Keely Diven

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After being forced to change, Kelly Oubre suspects NBA can't handle 'too wavy' Supreme sleeve

After being forced to change, Kelly Oubre suspects NBA can't handle 'too wavy' Supreme sleeve

Is there such a thing as "too wavy?" Kelly Oubre – a.k.a. Wave Papi – doesn't think so, but the NBA just might. 

That was his best guess when asked why he changed leg sleeves at halftime. He had been wearing one by Supreme, a New York streetwear brand, in collaboration with Nike. 

"It was just what I got informed from one of our trainers. He was like ‘switch leg sleeves,’ so I switched no questions asked."

Maybe no questions asked at the time, but Oubre had plenty of questions (and a few statements) afterwards. 

"It had the NBA logo on it, has a Nike sign on it. The NBA is sponsored by Nike, it’s just Supreme, so I don’t really know what’s the quarrel," he said.

"They shouldn’t have sold it to me or they shouldn’t have dropped it if we can’t wear it and it has the NBA logo on it, because I play in the NBA right? I should be able to wear anything that has the logo of what I represent."

MORE WIZARDS: NBA Rookie of the Year Rankings

Not a terrible point considering Nike is the official apparel partner of the NBA. 

So there must be some other reason. The one that Oubre suggests, though, is the most Oubre statement in his 22 years of life. 

"It’s just something wavy, honestly. I don’t know if it’s too wavy for them, but honestly I had fun." 

The league must just be threatened by the waviness of the whole thing. Too wavy to handle. The packaging should say, "Warning: Contains extreme levels of waviness. Wear with caution." 

The NBA might have been overwhelmed by the sheer wave factor, but NBA Twitter was here for it. Oubre wore the sleeve long enough for pictures of it to get picked up by national media outlets.

Hypebeast mode activated. 

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Twitter loses it over Kelly Oubre wearing Supreme sleeve in Brooklyn

Twitter loses it over Kelly Oubre wearing Supreme sleeve in Brooklyn

It's over. There's no contest. Kelly Oubre is the NBA's king of streetwear. He locked up that title in Brooklyn Tuesday night when he took the court for the Wizards wearing a Supreme shooting sleeve on his leg. 

Supreme is a streetwear brand with a cult-like following that spans rap culture, high fashion and skateboarding. It's hypebeast catnip. 

The Supreme shooting sleeve Oubre wore is made in collaboration with Nike, the NBA's official apparel partner, but he removed it at halftime. 

Let's just say NBA Twitter was here for it. 

MORE WIZARDS: NBA Rookie of the Year Rankings

This is hardly the first time Oubre's made a fashion statement. He's one to watch pretty much every game.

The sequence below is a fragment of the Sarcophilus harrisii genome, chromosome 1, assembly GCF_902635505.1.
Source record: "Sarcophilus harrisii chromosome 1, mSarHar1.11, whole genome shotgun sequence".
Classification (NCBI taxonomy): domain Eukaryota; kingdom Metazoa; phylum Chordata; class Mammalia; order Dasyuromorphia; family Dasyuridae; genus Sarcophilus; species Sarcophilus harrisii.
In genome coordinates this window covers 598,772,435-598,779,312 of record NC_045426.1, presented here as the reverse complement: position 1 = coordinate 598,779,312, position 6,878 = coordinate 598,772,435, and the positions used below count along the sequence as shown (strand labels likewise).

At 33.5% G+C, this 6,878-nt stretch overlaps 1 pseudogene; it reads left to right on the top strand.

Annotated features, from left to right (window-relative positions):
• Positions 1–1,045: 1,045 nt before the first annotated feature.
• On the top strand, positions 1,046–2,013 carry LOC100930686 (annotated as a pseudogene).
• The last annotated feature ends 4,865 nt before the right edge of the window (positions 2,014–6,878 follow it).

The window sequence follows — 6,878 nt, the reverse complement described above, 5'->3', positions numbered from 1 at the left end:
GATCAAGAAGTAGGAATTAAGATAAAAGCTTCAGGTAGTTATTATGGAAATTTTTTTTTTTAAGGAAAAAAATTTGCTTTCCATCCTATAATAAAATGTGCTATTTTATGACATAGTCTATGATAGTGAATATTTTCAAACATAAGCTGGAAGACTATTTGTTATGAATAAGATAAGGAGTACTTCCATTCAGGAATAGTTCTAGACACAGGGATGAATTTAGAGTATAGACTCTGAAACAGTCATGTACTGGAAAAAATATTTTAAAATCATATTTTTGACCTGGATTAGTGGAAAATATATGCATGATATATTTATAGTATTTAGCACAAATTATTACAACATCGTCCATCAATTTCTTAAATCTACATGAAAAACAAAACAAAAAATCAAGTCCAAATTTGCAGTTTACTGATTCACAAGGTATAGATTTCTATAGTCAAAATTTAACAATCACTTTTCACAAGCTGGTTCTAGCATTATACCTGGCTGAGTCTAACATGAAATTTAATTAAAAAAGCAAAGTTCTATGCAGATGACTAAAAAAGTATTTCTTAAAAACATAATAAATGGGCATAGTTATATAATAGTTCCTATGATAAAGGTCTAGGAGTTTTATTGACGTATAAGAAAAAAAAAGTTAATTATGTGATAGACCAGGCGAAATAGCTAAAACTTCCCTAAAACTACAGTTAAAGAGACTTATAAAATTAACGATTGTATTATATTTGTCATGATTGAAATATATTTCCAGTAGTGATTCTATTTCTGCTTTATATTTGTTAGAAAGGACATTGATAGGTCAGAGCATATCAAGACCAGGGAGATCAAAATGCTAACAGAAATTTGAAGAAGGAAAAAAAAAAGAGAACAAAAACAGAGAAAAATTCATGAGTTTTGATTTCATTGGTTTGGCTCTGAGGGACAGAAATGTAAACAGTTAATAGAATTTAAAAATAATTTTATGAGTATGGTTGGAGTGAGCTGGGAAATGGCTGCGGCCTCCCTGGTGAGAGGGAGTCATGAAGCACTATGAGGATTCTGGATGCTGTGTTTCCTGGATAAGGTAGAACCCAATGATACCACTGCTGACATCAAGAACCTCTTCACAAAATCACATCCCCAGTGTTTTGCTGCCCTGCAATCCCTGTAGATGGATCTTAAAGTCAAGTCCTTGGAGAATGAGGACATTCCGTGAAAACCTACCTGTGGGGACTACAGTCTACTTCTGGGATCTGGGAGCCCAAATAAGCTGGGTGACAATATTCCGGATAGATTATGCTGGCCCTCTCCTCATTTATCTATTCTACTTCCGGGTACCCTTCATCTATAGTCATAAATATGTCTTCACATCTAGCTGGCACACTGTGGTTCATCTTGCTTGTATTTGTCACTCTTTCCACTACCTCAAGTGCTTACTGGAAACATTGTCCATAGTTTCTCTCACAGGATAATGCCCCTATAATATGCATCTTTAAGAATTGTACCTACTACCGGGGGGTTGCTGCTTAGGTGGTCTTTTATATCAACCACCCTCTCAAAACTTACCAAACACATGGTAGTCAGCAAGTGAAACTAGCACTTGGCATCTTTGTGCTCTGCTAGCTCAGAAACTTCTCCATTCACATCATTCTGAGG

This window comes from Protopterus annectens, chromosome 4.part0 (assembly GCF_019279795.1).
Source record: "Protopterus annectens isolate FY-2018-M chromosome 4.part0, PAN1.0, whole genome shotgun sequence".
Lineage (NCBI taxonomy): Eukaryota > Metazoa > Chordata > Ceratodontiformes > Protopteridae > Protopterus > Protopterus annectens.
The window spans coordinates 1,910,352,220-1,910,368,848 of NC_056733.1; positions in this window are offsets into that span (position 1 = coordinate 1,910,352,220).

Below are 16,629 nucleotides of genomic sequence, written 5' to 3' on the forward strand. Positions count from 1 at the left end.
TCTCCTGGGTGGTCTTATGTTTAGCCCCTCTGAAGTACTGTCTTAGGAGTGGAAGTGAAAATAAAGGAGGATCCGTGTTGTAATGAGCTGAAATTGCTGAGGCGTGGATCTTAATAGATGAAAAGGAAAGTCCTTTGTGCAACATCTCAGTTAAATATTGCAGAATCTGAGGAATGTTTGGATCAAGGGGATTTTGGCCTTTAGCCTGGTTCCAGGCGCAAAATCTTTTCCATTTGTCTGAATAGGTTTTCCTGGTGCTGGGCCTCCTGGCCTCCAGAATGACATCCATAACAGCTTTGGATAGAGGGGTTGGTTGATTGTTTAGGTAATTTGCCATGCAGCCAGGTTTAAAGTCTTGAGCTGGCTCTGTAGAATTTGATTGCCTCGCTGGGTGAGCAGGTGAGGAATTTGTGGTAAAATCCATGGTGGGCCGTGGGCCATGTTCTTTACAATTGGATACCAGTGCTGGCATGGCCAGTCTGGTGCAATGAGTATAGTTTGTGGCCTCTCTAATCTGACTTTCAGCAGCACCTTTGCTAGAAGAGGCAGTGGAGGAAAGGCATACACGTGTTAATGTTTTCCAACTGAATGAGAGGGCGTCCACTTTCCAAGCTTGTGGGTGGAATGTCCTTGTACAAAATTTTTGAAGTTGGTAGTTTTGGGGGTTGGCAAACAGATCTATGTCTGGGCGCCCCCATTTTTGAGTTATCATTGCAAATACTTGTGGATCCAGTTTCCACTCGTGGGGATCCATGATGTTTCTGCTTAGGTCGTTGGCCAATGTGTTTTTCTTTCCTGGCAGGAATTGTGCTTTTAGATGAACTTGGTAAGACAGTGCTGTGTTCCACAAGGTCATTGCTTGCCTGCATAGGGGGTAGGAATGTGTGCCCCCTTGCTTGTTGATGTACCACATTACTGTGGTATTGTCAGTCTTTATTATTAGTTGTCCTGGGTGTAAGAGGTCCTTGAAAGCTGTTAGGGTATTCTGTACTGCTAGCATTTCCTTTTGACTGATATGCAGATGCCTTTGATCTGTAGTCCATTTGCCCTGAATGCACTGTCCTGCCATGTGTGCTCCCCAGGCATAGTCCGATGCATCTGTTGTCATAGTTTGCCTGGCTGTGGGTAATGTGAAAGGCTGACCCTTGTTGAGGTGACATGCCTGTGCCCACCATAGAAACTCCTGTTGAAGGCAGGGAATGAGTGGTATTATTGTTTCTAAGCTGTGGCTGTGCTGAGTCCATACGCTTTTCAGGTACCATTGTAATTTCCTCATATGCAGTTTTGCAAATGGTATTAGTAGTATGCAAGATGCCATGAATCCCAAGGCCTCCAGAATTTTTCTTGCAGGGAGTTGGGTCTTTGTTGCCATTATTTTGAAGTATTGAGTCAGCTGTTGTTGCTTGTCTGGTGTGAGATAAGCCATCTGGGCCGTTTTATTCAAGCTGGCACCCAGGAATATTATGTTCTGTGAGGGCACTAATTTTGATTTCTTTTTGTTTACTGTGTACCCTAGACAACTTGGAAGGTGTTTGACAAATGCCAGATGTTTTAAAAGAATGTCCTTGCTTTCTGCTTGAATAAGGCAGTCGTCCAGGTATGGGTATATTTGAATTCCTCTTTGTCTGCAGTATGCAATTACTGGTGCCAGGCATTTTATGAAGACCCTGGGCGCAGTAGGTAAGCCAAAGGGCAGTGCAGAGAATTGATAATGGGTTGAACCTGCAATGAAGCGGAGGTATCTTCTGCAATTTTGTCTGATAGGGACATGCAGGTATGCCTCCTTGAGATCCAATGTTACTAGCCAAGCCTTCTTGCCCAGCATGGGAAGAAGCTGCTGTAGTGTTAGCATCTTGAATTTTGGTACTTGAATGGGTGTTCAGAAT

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Bradley Beal opted to play rather than go to the hospital, so he'll get another eye exam tomorrow

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Bradley Beal opted to play rather than go to the hospital, so he'll get another eye exam tomorrow

Bradley Beal had two options: Try to go back out and play or go to the hospital. 76ers guard Jerryd Bayless accidentally had elbowed Beal in the eye, sending him back to the locker room on Wednesday night. 

Beal said his vision was blurry at first, but cleared up by the time he got to the locker room. The doctor found no signs of concussion symptoms – headache, confusion, sensitivity to light, pesistent vision problems – or obvious damage to the eye. 

"I went out at halftime to see if I could shoot and that’s all I really needed to see," Beal said after the game. "As long as I could see the basket I was cool."

Replay of the incident showed Beal holding his nose after taking contact from Bayless. "That’s what the confusing part was. I got hit in the eye but my nose started bleeding," he said. 

After re-entering the game for the second half, Beal scored 14 points, including going 3-for-3 at the free throw line, to help chip away at a massive 76ers lead. The Wizards rally was a lot of fun to watch despite coming up a hair short. 

MORE WIZARDS: The Wizards after 20 games, by the numbers

As for skipping the hospital trip, it didn't get Beal out of a more thorough examination of his eye. He explained that he's set for additional tests tomorrow. 

"The eyes are very important, so [the doctor] said there might be some things in the back that could be going on that may not affect you right now, but could affect you tonight or tomorrow." 

Asked whether he might have to wear protective goggles to play, Beal sounded extremely unenthused.

"I ain’t blind. I already wear contacts. I don’t think I could handle goggles, man, you might as well say put a mask on if that’s the case. But I don’t know, that might be a possibility."